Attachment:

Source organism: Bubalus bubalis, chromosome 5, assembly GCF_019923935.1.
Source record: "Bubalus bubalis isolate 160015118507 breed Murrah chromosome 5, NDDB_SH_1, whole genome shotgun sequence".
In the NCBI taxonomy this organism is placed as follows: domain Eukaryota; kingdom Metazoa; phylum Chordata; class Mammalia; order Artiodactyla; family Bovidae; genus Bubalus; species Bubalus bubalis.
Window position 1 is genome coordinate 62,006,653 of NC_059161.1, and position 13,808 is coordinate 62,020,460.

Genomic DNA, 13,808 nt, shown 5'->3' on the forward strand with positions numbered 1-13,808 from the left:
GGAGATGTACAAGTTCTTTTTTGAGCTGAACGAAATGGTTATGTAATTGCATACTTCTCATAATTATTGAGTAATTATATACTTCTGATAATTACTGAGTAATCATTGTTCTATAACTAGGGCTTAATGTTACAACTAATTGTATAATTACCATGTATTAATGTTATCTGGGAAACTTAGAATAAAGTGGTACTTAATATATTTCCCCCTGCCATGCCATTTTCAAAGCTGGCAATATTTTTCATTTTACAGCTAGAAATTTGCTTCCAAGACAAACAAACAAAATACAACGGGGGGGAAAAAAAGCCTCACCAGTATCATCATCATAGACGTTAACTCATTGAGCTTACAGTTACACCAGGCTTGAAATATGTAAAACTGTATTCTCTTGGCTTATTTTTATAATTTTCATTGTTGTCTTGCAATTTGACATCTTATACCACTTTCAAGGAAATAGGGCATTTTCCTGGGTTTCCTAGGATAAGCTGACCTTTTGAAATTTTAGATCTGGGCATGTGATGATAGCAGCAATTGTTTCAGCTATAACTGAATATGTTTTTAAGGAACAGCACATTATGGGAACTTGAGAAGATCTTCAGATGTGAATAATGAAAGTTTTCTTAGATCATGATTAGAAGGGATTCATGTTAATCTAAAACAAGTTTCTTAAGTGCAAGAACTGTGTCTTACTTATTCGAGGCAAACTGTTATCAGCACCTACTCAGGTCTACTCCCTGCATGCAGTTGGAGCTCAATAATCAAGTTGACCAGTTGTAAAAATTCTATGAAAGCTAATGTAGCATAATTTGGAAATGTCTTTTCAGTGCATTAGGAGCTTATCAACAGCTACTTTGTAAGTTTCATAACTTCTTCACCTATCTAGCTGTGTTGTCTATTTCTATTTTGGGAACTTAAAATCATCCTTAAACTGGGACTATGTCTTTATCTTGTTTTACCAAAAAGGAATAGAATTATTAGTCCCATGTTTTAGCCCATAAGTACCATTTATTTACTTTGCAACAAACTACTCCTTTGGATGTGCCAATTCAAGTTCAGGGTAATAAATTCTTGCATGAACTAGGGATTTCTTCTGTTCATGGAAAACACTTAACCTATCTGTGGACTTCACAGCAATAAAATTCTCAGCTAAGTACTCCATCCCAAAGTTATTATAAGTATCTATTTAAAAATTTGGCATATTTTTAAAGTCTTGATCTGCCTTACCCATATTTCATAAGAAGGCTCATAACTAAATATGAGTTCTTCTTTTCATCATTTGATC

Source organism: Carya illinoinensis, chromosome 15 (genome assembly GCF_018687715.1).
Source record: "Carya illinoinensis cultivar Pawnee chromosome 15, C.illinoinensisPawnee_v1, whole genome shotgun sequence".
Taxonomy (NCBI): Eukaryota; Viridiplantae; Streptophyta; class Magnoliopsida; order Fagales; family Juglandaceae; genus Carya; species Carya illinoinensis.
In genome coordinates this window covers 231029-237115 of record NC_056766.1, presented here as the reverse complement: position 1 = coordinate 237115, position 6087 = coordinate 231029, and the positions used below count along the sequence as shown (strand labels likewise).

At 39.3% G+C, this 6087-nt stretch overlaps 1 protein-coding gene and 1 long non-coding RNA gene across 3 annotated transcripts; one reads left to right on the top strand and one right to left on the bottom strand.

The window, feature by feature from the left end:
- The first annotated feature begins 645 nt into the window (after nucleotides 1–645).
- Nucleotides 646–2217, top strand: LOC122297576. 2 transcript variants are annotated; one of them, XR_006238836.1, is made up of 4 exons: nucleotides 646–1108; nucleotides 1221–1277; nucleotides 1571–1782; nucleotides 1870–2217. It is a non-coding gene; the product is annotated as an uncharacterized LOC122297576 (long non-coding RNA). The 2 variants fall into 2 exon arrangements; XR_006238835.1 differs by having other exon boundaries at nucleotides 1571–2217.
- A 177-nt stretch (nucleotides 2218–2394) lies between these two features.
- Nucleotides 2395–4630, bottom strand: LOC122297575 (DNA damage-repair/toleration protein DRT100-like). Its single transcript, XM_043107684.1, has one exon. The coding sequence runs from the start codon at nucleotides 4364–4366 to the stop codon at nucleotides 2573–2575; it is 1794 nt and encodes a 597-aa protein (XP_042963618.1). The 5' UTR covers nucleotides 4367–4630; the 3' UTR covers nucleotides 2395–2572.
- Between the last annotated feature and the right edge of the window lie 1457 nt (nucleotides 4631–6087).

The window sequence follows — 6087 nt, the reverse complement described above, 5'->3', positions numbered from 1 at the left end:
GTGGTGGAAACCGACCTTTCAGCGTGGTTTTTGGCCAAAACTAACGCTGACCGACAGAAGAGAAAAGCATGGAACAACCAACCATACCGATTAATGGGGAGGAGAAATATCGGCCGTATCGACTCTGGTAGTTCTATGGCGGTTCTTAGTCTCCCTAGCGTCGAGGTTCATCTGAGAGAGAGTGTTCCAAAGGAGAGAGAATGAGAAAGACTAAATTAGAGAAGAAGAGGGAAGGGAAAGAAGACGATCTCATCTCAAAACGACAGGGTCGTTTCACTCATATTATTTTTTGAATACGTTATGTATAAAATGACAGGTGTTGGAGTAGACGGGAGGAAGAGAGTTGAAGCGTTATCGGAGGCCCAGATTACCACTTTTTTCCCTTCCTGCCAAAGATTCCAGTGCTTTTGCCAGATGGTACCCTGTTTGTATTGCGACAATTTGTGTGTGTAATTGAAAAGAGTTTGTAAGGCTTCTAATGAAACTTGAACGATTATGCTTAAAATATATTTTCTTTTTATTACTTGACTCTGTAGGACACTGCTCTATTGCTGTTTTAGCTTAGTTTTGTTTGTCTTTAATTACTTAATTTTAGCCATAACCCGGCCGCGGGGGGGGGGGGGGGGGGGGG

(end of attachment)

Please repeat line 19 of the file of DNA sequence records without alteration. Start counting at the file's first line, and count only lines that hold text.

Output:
GTGGTGGAAACCGACCTTTCAGCGTGGTTTTTGGCCAAAACTAACGCTGACCGACAGAAGAGAAAAGCATGGAACAACCAACCATACCGATTAATGGGGAGGAGAAATATCGGCCGTATCGACTCTGGTAGTTCTATGGCGGTTCTTAGTCTCCCTAGCGTCGAGGTTCATCTGAGAGAGAGTGTTCCAAAGGAGAGAGAATGAGAAAGACTAAATTAGAGAAGAAGAGGGAAGGGAAAGAAGACGATCTCATCTCAAAACGACAGGGTCGTTTCACTCATATTATTTTTTGAATACGTTATGTATAAAATGACAGGTGTTGGAGTAGACGGGAGGAAGAGAGTTGAAGCGTTATCGGAGGCCCAGATTACCACTTTTTTCCCTTCCTGCCAAAGATTCCAGTGCTTTTGCCAGATGGTACCCTGTTTGTATTGCGACAATTTGTGTGTGTAATTGAAAAGAGTTTGTAAGGCTTCTAATGAAACTTGAACGATTATGCTTAAAATATATTTTCTTTTTATTACTTGACTCTGTAGGACACTGCTCTATTGCTGTTTTAGCTTAGTTTTGTTTGTCTTTAATTACTTAATTTTAGCCATAACCCGGCCGCGGGGGGGGGGGGGGGGGGGGG